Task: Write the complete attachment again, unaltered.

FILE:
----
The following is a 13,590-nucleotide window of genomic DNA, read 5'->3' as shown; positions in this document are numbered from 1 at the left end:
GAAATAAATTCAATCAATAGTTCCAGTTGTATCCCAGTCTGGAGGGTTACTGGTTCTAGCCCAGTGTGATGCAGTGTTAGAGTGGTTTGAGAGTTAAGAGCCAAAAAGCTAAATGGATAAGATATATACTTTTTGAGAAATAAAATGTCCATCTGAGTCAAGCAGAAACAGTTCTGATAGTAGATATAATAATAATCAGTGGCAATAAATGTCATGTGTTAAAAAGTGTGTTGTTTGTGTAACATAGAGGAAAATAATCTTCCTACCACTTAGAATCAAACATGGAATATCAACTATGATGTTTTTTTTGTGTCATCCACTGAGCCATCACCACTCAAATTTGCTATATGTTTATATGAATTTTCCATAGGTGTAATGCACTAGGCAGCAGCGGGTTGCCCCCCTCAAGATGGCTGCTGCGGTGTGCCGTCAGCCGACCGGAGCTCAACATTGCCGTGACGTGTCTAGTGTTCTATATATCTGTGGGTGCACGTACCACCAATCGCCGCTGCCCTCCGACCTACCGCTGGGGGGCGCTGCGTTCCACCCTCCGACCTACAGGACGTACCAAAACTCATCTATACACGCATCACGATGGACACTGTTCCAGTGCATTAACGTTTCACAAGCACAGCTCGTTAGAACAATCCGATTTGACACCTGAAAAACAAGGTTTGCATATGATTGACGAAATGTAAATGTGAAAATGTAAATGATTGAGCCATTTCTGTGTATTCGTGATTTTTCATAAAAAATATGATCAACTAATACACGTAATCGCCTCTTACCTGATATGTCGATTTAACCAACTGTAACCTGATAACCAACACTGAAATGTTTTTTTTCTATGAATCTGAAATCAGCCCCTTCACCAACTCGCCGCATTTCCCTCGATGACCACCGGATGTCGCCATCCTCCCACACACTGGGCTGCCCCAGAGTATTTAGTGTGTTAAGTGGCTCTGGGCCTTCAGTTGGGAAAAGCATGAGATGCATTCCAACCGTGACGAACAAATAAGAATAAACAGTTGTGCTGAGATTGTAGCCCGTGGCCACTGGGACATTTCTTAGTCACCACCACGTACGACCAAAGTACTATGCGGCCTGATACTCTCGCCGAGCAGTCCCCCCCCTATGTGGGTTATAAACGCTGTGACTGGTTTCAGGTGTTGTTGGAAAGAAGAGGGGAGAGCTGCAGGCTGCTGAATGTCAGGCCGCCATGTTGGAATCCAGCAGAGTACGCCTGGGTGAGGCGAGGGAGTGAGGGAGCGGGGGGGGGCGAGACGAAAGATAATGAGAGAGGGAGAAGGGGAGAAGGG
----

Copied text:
The following is a 13,590-nucleotide window of genomic DNA, read 5'->3' as shown; positions in this document are numbered from 1 at the left end:
GAAATAAATTCAATCAATAGTTCCAGTTGTATCCCAGTCTGGAGGGTTACTGGTTCTAGCCCAGTGTGATGCAGTGTTAGAGTGGTTTGAGAGTTAAGAGCCAAAAAGCTAAATGGATAAGATATATACTTTTTGAGAAATAAAATGTCCATCTGAGTCAAGCAGAAACAGTTCTGATAGTAGATATAATAATAATCAGTGGCAATAAATGTCATGTGTTAAAAAGTGTGTTGTTTGTGTAACATAGAGGAAAATAATCTTCCTACCACTTAGAATCAAACATGGAATATCAACTATGATGTTTTTTTTGTGTCATCCACTGAGCCATCACCACTCAAATTTGCTATATGTTTATATGAATTTTCCATAGGTGTAATGCACTAGGCAGCAGCGGGTTGCCCCCCTCAAGATGGCTGCTGCGGTGTGCCGTCAGCCGACCGGAGCTCAACATTGCCGTGACGTGTCTAGTGTTCTATATATCTGTGGGTGCACGTACCACCAATCGCCGCTGCCCTCCGACCTACCGCTGGGGGGCGCTGCGTTCCACCCTCCGACCTACAGGACGTACCAAAACTCATCTATACACGCATCACGATGGACACTGTTCCAGTGCATTAACGTTTCACAAGCACAGCTCGTTAGAACAATCCGATTTGACACCTGAAAAACAAGGTTTGCATATGATTGACGAAATGTAAATGTGAAAATGTAAATGATTGAGCCATTTCTGTGTATTCGTGATTTTTCATAAAAAATATGATCAACTAATACACGTAATCGCCTCTTACCTGATATGTCGATTTAACCAACTGTAACCTGATAACCAACACTGAAATGTTTTTTTTCTATGAATCTGAAATCAGCCCCTTCACCAACTCGCCGCATTTCCCTCGATGACCACCGGATGTCGCCATCCTCCCACACACTGGGCTGCCCCAGAGTATTTAGTGTGTTAAGTGGCTCTGGGCCTTCAGTTGGGAAAAGCATGAGATGCATTCCAACCGTGACGAACAAATAAGAATAAACAGTTGTGCTGAGATTGTAGCCCGTGGCCACTGGGACATTTCTTAGTCACCACCACGTACGACCAAAGTACTATGCGGCCTGATACTCTCGCCGAGCAGTCCCCCCCCTATGTGGGTTATAAACGCTGTGACTGGTTTCAGGTGTTGTTGGAAAGAAGAGGGGAGAGCTGCAGGCTGCTGAATGTCAGGCCGCCATGTTGGAATCCAGCAGAGTACGCCTGGGTGAGGCGAGGGAGTGAGGGAGCGGGGGGGGGCGAGACGAAAGATAATGAGAGAGGGAGAAGGGGAGAAGGG